b. Activities that are designed to deny Hong Kongers their long-cherished freedoms, autonomy, and rights include:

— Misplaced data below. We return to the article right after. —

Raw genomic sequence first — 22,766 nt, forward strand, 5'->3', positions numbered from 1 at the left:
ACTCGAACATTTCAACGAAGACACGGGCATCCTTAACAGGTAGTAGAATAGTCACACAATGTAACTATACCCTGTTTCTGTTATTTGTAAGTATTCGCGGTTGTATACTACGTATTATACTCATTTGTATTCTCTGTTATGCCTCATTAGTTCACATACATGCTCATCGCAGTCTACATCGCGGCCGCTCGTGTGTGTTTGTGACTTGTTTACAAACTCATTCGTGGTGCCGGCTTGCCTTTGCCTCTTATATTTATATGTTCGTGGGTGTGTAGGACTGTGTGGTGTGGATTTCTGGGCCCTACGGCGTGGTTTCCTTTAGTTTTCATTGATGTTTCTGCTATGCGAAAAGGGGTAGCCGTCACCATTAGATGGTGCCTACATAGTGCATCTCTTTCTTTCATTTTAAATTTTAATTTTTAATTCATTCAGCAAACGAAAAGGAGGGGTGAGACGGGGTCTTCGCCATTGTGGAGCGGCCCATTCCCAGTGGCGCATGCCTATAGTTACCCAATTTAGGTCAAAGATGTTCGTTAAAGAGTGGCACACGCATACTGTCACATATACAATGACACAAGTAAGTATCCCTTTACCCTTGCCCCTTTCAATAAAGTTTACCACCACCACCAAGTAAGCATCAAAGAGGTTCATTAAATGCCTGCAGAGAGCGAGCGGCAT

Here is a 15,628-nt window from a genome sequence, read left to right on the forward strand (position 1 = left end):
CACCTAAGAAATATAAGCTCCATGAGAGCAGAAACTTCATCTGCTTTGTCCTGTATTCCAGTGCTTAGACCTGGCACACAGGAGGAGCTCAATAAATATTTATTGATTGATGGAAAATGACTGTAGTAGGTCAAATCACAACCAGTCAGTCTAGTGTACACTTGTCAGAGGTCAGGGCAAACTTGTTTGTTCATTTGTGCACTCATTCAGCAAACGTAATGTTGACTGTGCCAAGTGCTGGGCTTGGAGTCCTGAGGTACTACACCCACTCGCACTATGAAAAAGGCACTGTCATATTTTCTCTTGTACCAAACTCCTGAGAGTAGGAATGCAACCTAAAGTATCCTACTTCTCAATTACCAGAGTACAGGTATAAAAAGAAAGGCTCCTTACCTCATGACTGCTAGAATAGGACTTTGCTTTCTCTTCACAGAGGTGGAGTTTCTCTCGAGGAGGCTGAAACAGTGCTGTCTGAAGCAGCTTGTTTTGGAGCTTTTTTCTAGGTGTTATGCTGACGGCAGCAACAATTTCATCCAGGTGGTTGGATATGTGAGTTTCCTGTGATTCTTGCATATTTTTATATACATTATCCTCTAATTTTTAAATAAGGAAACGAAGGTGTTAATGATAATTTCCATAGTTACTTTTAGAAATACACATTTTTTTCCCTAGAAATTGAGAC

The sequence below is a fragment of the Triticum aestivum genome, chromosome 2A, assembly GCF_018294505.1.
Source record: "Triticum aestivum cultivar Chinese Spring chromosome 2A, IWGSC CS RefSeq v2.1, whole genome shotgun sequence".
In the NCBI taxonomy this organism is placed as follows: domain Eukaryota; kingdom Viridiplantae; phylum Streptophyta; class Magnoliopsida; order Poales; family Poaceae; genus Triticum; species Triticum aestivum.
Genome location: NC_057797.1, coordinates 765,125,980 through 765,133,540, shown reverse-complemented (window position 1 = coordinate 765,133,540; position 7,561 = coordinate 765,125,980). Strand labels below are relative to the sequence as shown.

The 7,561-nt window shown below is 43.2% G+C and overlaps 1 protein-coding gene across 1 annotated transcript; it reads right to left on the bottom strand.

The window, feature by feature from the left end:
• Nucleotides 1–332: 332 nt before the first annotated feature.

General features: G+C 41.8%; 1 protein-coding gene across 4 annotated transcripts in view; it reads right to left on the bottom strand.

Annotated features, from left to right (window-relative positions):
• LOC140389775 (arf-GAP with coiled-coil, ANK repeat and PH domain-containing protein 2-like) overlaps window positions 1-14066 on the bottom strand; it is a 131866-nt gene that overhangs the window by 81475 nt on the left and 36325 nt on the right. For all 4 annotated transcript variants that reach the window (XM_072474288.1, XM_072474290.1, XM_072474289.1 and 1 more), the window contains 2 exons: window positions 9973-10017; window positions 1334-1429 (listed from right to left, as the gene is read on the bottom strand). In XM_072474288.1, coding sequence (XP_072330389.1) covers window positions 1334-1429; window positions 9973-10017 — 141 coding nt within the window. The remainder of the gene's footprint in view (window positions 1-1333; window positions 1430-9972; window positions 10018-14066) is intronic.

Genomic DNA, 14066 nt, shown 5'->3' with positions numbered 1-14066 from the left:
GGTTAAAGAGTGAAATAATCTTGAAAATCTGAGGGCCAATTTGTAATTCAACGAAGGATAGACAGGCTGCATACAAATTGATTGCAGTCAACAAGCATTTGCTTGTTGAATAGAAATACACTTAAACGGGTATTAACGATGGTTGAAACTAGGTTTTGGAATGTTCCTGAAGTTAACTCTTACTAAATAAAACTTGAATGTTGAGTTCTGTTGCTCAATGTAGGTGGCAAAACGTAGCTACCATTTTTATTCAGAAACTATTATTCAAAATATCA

i. Censorship and other activities in Hong Kong that restrict, limit, or punish the exercise of freedom or assembly by citizens of Hong Kong or that limit access free and independent print or online media;